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Sustainability of Ground-Water Resources--Circular 1186


The Connection Between Surface-Water Quality and Ground-Water Quality in a Karst Aquifer

The Upper Floridan aquifer, which is the sole source of water supply for Valdosta, Georgia, and much of the surrounding area, receives large volumes of direct discharge from the Withlacoochee River through sinkholes in the streambed or off-channel. A highly interconnected conduit system has developed in the Upper Floridan aquifer in this area, which extends at least 15 miles from the sinkhole area. Chloride and isotopic data were used by Plummer and others (1998) to map the percentage of Withlacoochee River water in ground water in the Upper Floridan aquifer (Figure E-1). These data indicate that ground water in parts of the Upper Floridan aquifer contains high percentages of recently recharged Withlacoochee River water. Plummer and others (1998) note that, although the patterns shown in Figure E-1 are generally true over the area, extreme variations can occur at a given location, as would be expected because of the large variations and discontinuities in hydraulic properties in the karst environment and time-varying inflows of river water into the aquifer.


Sinkhole near the Withlacoochee River. (Photograph by Richard E. Krause, U.S. Geological Survey.)


Figure E-1.  Estimated percentage of Withlacoochee River water in ground water in the Upper Floridan aquifer, June 1991. (Modified from Plummer and others, 1998.)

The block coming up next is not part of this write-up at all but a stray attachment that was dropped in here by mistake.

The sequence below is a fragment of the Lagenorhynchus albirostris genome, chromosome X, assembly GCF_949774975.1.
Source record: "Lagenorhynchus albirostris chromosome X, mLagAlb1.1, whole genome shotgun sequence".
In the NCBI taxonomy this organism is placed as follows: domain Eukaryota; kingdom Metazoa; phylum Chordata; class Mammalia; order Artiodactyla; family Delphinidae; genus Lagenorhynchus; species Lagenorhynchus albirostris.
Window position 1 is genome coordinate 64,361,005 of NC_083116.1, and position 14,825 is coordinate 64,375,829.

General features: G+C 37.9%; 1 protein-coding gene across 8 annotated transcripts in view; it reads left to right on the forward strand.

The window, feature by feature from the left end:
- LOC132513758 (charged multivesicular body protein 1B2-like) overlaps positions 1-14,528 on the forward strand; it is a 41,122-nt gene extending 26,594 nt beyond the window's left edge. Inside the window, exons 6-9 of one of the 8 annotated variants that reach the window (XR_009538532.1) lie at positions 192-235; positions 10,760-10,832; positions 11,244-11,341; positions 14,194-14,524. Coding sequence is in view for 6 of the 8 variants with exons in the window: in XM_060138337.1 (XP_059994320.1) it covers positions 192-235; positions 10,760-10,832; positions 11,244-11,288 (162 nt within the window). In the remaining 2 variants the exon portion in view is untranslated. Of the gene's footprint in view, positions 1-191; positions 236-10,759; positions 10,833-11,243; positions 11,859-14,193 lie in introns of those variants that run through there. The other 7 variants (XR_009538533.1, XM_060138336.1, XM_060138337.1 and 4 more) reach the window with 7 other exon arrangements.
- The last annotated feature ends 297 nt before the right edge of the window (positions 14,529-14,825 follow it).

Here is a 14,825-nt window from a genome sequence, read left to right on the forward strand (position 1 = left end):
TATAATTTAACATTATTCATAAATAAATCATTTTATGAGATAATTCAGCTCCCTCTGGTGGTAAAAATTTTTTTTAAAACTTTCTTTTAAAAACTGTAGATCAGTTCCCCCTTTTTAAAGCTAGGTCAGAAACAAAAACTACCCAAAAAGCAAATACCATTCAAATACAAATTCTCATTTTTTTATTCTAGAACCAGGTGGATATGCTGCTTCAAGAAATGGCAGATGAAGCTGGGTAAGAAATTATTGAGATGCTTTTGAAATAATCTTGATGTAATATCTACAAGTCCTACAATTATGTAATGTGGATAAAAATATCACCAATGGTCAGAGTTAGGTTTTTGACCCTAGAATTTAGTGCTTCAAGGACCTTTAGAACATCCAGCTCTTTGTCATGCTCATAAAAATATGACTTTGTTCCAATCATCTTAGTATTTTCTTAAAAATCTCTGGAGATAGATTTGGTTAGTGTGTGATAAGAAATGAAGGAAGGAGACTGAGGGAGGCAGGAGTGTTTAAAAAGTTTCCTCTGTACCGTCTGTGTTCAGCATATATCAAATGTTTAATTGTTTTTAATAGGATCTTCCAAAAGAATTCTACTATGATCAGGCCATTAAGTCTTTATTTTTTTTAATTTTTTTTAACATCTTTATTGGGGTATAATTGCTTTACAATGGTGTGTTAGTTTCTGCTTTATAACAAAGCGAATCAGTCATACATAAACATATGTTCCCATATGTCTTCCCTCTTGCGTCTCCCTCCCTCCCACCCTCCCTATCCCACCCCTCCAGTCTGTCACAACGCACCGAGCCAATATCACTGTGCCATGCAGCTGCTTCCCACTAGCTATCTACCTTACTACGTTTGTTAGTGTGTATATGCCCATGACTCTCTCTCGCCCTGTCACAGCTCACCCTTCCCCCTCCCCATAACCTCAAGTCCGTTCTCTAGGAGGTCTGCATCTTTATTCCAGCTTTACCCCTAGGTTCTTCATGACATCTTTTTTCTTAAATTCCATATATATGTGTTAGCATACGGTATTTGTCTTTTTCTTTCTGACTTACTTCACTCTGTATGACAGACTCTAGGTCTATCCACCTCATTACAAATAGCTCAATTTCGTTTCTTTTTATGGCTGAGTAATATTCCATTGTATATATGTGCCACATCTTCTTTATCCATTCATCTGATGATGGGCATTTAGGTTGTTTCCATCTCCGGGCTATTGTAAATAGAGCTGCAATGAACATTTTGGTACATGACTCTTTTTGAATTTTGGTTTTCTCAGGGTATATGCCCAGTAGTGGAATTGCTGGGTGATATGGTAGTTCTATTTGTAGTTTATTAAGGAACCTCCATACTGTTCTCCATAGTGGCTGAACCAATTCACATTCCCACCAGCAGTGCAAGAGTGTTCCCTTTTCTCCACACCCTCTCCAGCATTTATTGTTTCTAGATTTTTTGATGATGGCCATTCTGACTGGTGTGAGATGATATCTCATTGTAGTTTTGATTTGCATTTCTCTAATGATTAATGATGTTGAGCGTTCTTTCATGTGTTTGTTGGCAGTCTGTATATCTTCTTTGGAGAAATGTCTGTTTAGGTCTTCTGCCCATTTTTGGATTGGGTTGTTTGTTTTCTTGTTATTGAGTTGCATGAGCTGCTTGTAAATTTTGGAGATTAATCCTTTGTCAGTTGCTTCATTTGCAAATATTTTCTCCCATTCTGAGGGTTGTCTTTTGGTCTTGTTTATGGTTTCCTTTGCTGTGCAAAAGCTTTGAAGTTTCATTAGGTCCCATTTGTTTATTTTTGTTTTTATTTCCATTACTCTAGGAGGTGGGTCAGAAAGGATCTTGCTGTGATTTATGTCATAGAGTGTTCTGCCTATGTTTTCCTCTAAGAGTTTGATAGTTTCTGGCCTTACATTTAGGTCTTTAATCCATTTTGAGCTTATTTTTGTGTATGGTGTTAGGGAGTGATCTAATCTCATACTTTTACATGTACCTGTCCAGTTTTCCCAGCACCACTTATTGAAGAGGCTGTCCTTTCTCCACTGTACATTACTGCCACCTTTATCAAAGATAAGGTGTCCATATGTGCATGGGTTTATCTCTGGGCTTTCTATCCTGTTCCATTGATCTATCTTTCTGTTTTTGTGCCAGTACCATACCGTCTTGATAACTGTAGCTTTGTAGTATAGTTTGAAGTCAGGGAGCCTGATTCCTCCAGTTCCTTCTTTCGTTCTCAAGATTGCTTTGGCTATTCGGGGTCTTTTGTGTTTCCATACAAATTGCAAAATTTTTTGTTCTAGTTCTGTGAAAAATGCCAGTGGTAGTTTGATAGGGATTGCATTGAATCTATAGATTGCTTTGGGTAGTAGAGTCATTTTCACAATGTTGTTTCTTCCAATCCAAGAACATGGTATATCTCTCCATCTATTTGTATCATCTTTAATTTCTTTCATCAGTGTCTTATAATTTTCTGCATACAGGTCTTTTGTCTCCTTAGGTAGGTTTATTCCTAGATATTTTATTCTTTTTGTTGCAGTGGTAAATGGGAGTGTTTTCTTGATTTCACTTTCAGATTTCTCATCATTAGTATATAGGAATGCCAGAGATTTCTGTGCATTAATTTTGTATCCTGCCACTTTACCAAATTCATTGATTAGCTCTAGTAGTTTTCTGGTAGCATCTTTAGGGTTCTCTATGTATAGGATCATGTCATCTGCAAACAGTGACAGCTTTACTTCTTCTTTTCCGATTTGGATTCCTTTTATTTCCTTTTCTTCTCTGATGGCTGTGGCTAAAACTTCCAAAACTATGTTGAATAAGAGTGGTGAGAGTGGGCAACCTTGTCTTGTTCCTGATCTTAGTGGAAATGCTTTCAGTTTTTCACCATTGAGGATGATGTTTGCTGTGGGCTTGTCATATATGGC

The strong connection between the Withlacoochee River and ground water in the Valdosta area has created concerns about the potential for contamination of ground-water supplies by contaminants in the river. There also are concerns about the effects of natural organic matter in the river water. For example, in the early 1980's, it was recognized that chlorination of aquifer water produced disinfection by-products in excess of drinking-water standards. This occurred as a result of reaction of chlorine with the high amounts of natural organic matter in the river water recharged to the aquifer.

The original wells for Valdosta were near the city, in the areas where the aquifer contains a high percentage of river water. The city completed a new set of water-supply wells in the well field indicated in Figure E-1, in an area where the aquifer contains a relatively low percentage of river water. Even with this added level of assurance, it is still necessary to protect the surface waters that supply the aquifer. The source area of concern for ground water is the entire Withlacoochee River Basin upstream from Valdosta.

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